BRIEF DESCRIPTION OF THE SEVERAL VIEWS OF THE DRAWINGS

FIG. 1 is a perspective view of a syringe of the instant invention;

FIG. 2 is a perspective view of the proximal portion of the syringe of FIG. 1;

FIG. 3 is an exploded view of a syringe plunger and encasing sleeve;

FIGS. 4 and 5 are exploded views of components associated with the plunger tip;

FIGS. 6A-6C include several views of a clamshell locking mechanism for a syringe of the instant invention;

FIG. 7 is a cross-sectional perspective view of the syringe of FIG. 1;

FIGS. 8A-8C are perspective views of a syringe with a streamlined block-shaped head containing the pressure display;

FIG. 9 is a cross-sectional view of a plunger having electronic means which transmits a wireless signal to a pressure display located at the proximal end of the plunger; and

FIG. 10 is a perspective view of the syringe of FIGS. 8A-8C with fanciful display holder.

DETAILED DESCRIPTION OF THE INVENTION

FIG. 1 is an external perspective view of a syringe 10 of the instant invention having the electronics housed in the plunger 11, a thumb ring 12 affixed to the proximal end of the plunger 11 for control of fluid pressure syringe 10. The plunger 11 is enveloped at least partially by a rotatable sleeve 16 with a captivated thread mechanism 13 capable of rotating independent of the plunger end cap 19 (see FIG. 4), a locking mechanism housing 17 and a sliding thread locking mechanism 18. The syringe barrel 14 is similar to one known in the art and incorporates rings 15 and 15 a for the index finger and the middle finger. The triangular arrangement of the plunger thumb ring 12 and barrel rings 15 and 15 a facilitates one-handed operation of the syringe. This is a great advantage for any physician or technician performing any procedure in which fluid pressure is directly or indirectly applied to any human body part including a spinal disk or an artery. It is typically advantageous to have one free hand for accomplishing other tasks during any operation of a syringe.

The syringe barrel has a luer lock or a slip socket 20 for a bonded extension line. The locking mechanism housing 17 is molded to attach to the proximal end of the syringe 10 and captivates a sliding thread locking mechanism 18 that engages or releases the threads of rotatable sleeve 16. Sliding this mechanism to one side allows the plunger 11 to travel free in the barrel 14, sliding to the other side locks the mechanism and requires that the thumbwheel 23 be rotated to generate minute movement of the plunger 11 and associated volume or pressure change in the syringe lumen.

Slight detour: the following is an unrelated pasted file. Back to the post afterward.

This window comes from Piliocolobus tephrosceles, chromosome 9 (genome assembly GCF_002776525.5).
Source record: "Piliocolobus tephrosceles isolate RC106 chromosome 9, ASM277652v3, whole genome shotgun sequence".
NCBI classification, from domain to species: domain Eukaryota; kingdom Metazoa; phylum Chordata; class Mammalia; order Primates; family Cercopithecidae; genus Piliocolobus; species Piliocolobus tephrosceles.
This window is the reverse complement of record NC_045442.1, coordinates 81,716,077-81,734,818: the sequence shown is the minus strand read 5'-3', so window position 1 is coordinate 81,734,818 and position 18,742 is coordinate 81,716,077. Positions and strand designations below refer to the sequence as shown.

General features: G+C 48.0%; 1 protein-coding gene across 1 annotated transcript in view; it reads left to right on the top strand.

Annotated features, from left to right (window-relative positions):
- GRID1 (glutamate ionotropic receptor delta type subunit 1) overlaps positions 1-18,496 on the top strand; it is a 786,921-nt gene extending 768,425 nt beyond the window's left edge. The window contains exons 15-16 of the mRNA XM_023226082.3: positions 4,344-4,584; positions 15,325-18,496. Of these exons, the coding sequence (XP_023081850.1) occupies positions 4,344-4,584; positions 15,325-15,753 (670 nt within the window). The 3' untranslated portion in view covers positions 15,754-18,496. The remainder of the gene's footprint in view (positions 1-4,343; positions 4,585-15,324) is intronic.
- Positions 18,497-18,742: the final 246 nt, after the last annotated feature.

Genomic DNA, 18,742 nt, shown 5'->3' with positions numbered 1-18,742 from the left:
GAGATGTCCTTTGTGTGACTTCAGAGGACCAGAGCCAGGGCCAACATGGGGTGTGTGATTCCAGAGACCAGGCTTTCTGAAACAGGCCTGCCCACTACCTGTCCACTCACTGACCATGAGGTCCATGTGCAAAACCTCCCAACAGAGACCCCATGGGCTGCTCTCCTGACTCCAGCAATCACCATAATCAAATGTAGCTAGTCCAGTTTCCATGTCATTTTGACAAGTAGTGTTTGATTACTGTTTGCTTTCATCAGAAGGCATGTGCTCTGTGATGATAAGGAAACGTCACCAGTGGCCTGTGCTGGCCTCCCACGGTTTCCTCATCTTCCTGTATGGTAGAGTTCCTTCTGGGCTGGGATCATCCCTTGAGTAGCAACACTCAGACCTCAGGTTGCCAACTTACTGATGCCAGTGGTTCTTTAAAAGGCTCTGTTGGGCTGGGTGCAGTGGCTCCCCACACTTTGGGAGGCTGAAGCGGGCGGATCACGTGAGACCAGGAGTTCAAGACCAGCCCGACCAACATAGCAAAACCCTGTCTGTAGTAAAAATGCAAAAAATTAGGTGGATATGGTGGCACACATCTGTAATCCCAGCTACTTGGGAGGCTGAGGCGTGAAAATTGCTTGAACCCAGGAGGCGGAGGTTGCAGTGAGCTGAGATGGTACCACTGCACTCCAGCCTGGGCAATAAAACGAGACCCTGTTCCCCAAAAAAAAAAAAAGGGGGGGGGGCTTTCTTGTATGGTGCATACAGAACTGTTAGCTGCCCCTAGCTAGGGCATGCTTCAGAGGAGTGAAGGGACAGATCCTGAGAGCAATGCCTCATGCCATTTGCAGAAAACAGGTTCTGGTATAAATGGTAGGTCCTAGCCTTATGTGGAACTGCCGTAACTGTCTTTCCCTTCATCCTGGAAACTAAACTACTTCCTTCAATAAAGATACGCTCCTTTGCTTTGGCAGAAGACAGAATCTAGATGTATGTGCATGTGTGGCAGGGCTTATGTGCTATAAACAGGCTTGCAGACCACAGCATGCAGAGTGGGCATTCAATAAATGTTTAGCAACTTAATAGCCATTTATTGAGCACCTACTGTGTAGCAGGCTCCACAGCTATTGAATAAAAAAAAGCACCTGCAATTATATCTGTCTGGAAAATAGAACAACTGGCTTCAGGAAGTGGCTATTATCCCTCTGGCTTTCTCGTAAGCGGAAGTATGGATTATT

As illustrated in FIG. 2, the cutout 25 in the body of the sliding thread locking mechanism 18 is a keyhole-shaped opening with a minor width such that it will engage with the threads of the threaded rotatable sleeve 16 (see FIG. 3), and has sufficient relief in its major diameter to allow free travel of the plunger 11 when threads of the rotatable sleeve 16 are disengaged. Rapid disengagement is very desirable since many procedures may require an instantaneous release of fluid pressure to prevent or minimize some damage to a body part being treated or investigated.

The plunger of the syringe illustrated in FIG. 3 has a smooth inner bore 26 and outer bore 27. The outer bore 27 becomes the supporting surface for the rotation of the threaded rotatable sleeve 16. When the sliding thread locking mechanism 18 is engaged with the threads of the threaded sleeve, displacement of the plunger 11 is generated by rotation of the thumbwheel 23 which forces the distal end of the rotatable sleeve 16 against a flange, such as provided by plunger end cap 19 adjacent the distal end of the plunger 11. The axial advancement or retraction of the plunger 11 effected by rotation of thumbwheel 23 is very slight, thus minute adjustments of fluid pressure are readily accomplished. Also advantageous is the location of the thumbwheel 23 since its position vis-a-vis rings 15 and 15 a and thumb ring 12 readily permits an operator's thumb to be removed from thumb ring 12 and placed upon thumbwheel 23 to rotate thumbwheel 23 to achieve minute fluid pressure adjustments. This continuous one-handed operation of the syringe is very advantageous for a variety of reasons.

The plunger end cap 19 receives an electronic transducer, similar to those described and illustrated in the U.S. patents to Wallace, cited hereinabove, which is retained by the transducer retainer 31. The friction reduction washer 30 is placed on the plunger's smooth outer bore 27 after the threaded rotatable sleeve 16 slides over plunger 11, thus acting as a friction reducing bearing between the threaded rotatable sleeve 16 and the plunger end cap 19. The rubber plunger tip 32 is snapped over the detent 33 of the plunger end cap 19, as depicted in FIGS. 4 and 5.

The plunger tip assembly consists of a transducer that is seated within the plunger end cap 19. The cavity of the plunger end cap 19 is filled with a force transmitting silicone gel which allows the transmission of forces to the transducer. Other arrangements for appropriate attachment of the transducer to the plunger tip may, of course, be utilized.